After last year’s experiences with the Table Rock Lake Monster (http://mybasslife.com/?p=459), I figured this season would be pretty safe on the water. After all, Table Rock isn’t on the schedule, so how dangerous could the other lakes be? Little did I know that Toho would have a smaller, yet infinitely more hazardous creature lurking there.
The hazards at Toho weren’t as large or even as aggressive as the geese as Table Rock, but they made up for it in sheer numbers and with a seemingly never ending supply of ammunition. Hiding among the Kissimmee grass and lily pads, these feathered Kamikaze wait for an unsuspecting fisherman to come running by at 70+ mph and then leap into you path. It has to be on purpose. The ones on the left seem to always go right and the ones on the right always take off to the left.
They always seem to wait too late to take off, causing the drivers with slow reactions to get way too close and sometimes even ending up bouncing off the trolling motor or bow of the boat. Those that take to the air often appear to either be extremely frightened or attempting to lighten the load in a vane attempt to gain altitude. The lucky ones who get high enough will try to line you up for a bombing run. With amazing accuracy, they manage to cover a great deal of the boat with their nasty little bombs. Defying the laws of physics as I understand them, one even managed to somehow poop on the back of one of my legs during one particularly good strafing run.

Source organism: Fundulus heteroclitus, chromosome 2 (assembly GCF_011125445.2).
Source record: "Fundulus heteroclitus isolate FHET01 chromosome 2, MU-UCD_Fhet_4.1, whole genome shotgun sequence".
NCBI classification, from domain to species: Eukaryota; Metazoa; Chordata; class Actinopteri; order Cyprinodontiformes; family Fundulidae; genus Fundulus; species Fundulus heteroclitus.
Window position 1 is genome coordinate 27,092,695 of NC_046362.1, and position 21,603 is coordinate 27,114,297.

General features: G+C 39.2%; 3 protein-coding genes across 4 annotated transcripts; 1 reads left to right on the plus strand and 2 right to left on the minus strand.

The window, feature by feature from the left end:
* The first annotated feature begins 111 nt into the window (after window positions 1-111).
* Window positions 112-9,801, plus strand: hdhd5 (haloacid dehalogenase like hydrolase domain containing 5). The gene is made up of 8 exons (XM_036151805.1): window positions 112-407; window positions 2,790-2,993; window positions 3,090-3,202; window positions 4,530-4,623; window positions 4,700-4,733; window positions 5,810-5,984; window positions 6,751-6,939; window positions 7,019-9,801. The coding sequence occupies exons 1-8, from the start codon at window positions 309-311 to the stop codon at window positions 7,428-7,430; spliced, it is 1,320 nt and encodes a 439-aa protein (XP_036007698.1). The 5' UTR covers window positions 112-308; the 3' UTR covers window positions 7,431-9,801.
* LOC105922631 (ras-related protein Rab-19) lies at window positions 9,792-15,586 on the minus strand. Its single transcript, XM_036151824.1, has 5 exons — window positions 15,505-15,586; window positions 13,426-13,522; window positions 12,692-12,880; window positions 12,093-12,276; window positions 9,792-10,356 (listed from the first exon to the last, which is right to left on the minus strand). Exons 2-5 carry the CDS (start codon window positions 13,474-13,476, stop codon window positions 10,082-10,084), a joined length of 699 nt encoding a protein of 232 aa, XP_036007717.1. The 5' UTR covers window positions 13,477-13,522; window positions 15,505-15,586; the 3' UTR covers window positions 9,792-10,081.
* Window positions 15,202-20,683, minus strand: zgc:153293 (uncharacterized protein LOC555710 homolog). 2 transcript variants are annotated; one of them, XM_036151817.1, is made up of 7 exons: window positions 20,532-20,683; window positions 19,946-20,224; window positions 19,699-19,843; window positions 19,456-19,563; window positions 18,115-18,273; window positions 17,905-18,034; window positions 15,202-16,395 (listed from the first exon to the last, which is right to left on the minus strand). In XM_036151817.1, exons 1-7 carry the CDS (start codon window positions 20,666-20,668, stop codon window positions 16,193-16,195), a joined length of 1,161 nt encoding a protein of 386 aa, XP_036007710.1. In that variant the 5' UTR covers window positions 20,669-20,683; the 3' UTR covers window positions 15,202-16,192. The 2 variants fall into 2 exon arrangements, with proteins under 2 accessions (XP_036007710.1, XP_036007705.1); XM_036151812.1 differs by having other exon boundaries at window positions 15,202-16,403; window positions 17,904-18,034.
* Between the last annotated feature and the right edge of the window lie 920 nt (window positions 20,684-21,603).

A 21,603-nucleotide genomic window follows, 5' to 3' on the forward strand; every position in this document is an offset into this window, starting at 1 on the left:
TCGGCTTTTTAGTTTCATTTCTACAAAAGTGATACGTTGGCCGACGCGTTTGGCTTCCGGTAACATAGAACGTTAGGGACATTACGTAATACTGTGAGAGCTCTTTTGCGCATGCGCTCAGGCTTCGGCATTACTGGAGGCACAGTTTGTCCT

Technically know as Fulica Americana, these feathered balls of poop are more commonly know as Coots. After a week of dodging them along the grass lines and canals of Toho, I’m convinced that they either have a death wish or an extraordinarily bad sense of hearing and sight. How else they could avoid seeing or hearing a 21 foot, brightly color bass boat running a full throttle is a mystery to me. I even had one fly into the side of the boat and I heard of one that ended up lodged between someone’s depth finder and the front deck of the boat. Both of these survived their boat encounters so I’m sure they’re still out there waiting to attack some other unsuspecting bass fisherman.
All I can say for certain is that thanks to me (and I’m sure others), the population on Toho is slightly smaller than it was before the BASS Open last week. I’m also certain that they get plenty of fiber in their diet. I’ll be spending some extra clean up time on the Phoenix carpet this week.
Thanks to the sponsors who make this all possible: Lowrance Electronics, Phoenix Bass Boats, Denali Rods, Bryan’s Marine, BoatUS Angler, Power Pole, Costa del Mar Sunglasses and Mississippi Van Lines. Without all of you, none of this would be possible.